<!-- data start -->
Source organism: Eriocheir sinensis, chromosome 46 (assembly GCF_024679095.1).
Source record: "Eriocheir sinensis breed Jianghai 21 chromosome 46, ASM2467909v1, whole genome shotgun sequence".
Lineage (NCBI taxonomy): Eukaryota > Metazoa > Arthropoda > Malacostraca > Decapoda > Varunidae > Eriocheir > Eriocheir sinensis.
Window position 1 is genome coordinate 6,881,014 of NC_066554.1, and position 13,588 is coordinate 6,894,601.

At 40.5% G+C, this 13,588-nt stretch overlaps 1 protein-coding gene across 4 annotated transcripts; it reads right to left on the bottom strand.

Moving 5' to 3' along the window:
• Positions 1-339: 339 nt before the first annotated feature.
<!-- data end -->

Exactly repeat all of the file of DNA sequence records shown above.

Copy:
Source organism: Eriocheir sinensis, chromosome 46 (assembly GCF_024679095.1).
Source record: "Eriocheir sinensis breed Jianghai 21 chromosome 46, ASM2467909v1, whole genome shotgun sequence".
Lineage (NCBI taxonomy): Eukaryota > Metazoa > Arthropoda > Malacostraca > Decapoda > Varunidae > Eriocheir > Eriocheir sinensis.
Window position 1 is genome coordinate 6,881,014 of NC_066554.1, and position 13,588 is coordinate 6,894,601.

At 40.5% G+C, this 13,588-nt stretch overlaps 1 protein-coding gene across 4 annotated transcripts; it reads right to left on the bottom strand.

Moving 5' to 3' along the window:
• Positions 1-339: 339 nt before the first annotated feature.